|Christmas in Cherbourg: Genevieve (Catherine Deneuve) and Guy (Nino Castelnuovo) reunited.|
Première partie: December 1998. I receive a VHS copy of Jacques Demy’s The Umbrellas of Cherbourg (1964), a Christmas present. I’ve never seen the film before but I’m aware that it’s something of a classic, and that every word of its dialogue is sung. I watch it on the 13” TV in my bedroom and, moony teenager that I am, I find myself moved to tears by the final scene—Genevieve and Guy meeting at the gas station at Christmas, snow falling through the black night around them. I want to live in the world of this movie. Every object, every space in it seems to my adolescent imagination perfect: the coziness of the magasin, the vases of flowers in the Emery apartment, the affects on Genevieve’s dressing table. The colors of the film don’t feel oppressive or strange—they feel charming and lovely. At first I am jarred by the sung dialogue, especially the blare of jazz with which it begins in the mechanic’s shop. But I am soon enraptured by it, and I cry for the lovers, cruelly ripped apart by circumstance. For me at fourteen, barely out of puberty, love is something that only exists in the movies.
|The magasin as a space of color and fantasy.|
Douxième partie: January 2005. College friends invite me to a French film party. Everyone is supposed to bring a French film to share. I bring a DVD copy of Umbrellas along with a boy I have just begun dating—my first. He has a pierced nipple and wears a hemp necklace braided with rainbow-colored beads. We watch at my friend’s apartment and drink cheap wine out of tumblers. My friends giggle at the movie—the singing, the colors, the broadness of the emotion. They also giggle at my date; they can see he’s all wrong for me. He and I break up a few weeks later. After many years I look him up on Facebook and see that he’s married now, living somewhere I can’t remember.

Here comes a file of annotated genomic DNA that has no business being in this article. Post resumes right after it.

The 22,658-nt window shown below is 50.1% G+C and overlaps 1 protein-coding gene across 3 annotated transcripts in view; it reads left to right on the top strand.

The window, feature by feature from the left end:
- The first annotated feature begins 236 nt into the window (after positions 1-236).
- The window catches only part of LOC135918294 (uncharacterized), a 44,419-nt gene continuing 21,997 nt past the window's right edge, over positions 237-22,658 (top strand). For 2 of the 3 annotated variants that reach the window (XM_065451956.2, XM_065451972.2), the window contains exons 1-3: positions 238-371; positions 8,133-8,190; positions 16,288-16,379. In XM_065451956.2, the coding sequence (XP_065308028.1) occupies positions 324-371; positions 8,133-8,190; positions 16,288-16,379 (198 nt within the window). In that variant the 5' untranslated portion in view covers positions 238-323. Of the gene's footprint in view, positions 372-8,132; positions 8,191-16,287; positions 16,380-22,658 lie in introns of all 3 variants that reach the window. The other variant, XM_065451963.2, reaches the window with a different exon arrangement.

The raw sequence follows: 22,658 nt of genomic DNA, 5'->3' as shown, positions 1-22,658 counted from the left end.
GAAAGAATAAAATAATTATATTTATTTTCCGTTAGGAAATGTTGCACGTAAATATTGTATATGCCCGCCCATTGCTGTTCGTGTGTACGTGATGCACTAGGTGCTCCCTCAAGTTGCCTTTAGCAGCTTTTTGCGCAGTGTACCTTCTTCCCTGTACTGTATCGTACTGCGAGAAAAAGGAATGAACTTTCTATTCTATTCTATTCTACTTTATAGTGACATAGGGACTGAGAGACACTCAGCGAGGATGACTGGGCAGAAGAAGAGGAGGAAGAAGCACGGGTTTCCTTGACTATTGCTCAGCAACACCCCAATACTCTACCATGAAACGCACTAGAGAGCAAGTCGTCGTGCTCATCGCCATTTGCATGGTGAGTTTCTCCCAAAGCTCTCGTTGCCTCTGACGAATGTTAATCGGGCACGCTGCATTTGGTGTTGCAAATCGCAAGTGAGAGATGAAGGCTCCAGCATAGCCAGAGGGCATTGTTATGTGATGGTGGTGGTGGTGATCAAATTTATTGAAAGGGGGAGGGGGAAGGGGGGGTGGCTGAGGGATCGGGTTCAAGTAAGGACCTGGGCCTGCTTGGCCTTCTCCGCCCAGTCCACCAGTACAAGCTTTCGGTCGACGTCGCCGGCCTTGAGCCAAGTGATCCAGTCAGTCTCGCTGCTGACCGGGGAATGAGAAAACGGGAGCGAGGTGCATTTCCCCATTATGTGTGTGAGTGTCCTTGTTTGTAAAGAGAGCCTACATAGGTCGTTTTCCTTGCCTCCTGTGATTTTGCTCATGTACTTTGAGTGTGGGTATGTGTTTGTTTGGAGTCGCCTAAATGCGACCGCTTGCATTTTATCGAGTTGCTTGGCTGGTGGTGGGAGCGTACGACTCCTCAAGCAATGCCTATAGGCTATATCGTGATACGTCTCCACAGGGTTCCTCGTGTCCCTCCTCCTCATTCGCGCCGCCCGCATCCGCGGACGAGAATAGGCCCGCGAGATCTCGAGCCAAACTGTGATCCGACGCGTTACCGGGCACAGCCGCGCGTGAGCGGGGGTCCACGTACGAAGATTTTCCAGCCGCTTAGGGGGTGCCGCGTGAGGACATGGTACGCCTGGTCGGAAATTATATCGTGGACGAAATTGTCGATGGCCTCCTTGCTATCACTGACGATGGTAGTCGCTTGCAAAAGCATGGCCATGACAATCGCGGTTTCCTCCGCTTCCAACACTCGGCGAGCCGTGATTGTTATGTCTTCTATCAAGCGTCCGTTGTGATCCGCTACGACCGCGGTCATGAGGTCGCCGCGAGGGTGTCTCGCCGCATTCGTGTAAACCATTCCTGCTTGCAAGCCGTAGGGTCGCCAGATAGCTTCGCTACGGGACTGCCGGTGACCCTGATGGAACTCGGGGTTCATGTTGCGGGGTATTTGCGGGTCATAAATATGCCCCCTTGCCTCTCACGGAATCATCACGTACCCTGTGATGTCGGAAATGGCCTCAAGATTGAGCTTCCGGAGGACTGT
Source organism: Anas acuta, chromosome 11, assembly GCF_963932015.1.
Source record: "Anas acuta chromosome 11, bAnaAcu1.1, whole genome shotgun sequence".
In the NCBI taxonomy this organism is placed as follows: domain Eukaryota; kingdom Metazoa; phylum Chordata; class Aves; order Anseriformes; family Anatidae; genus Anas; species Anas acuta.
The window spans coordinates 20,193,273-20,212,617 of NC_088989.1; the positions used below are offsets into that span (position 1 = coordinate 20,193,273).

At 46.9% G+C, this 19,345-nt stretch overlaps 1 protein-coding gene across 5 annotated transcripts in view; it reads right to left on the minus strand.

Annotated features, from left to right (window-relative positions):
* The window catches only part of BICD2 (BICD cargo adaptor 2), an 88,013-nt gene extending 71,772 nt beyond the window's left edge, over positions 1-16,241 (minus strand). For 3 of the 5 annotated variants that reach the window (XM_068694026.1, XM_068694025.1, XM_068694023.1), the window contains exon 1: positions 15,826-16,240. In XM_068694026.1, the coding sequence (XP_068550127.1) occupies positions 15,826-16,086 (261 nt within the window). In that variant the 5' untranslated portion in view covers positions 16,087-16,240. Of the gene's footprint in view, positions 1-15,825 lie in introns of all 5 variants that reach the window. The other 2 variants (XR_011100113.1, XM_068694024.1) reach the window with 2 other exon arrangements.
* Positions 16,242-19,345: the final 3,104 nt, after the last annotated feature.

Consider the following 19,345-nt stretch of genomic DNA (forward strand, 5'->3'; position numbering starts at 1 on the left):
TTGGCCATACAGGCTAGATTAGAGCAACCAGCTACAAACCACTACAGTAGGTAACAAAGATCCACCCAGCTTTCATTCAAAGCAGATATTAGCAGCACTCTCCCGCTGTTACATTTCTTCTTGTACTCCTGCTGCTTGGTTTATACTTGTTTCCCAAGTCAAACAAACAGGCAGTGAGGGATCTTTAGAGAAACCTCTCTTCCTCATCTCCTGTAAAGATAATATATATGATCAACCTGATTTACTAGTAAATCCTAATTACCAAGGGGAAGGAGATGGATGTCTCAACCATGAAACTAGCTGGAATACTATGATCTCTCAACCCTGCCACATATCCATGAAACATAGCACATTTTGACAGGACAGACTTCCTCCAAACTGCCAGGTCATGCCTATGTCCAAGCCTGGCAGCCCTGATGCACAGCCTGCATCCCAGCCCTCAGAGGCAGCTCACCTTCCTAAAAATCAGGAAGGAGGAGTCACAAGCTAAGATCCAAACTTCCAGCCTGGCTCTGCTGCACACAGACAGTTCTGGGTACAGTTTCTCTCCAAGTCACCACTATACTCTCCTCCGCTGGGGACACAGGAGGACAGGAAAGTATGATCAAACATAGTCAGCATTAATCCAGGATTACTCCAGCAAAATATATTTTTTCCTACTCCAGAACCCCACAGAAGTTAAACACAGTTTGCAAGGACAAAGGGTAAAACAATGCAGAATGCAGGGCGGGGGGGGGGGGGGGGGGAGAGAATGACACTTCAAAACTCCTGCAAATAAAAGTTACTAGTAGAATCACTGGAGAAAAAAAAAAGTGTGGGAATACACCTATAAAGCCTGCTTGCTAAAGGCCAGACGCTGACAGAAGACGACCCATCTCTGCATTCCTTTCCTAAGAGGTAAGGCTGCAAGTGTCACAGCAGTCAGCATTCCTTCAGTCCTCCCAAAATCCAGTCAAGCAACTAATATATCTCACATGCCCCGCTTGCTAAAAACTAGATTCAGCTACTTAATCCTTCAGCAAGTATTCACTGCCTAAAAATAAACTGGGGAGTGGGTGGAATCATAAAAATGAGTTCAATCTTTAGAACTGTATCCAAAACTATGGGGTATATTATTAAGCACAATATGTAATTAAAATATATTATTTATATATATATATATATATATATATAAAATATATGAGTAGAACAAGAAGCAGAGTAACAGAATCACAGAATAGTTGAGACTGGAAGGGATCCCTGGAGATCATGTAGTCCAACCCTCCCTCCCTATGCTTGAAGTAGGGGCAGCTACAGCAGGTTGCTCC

|Lover's vows: "I will wait for you"|
|Roland Cassard: "Autre fois jai aime une femme..."|
Quatrième partie: June 2017. At a birthday party for a friend, four of us watch Umbrellas after dinner, projected onto a screen via the online streaming service FilmStruck. There is some laughter at the colors (“that wallpaper!”) and at the film’s more audacious touches, like the shot of Guy and Genevieve gliding down the street as if on a moving walkway. But I’m just as enraptured by the film as I was as a teenager, and I find myself crying for the lovers in all their beautiful innocence. I’m single now; watching the final scene I wonder, is Guy happy with Madeleine? Would he have been happier with Genevieve? Genevieve’s mother seems to me wiser than she once did—pragmatic and cynical, perhaps, but hardly villainous. And that final scene doesn’t seem so sad as it once did. In the world of Jacques Demy, old lovers are lost to time and chance and new lovers are found; the music keeps playing; life goes on; the broken promises of youth (“I will wait for you”) are not so much tragic as they are innocent and beautiful in their fragility; and possibility is always waiting on the other side of heartbreak.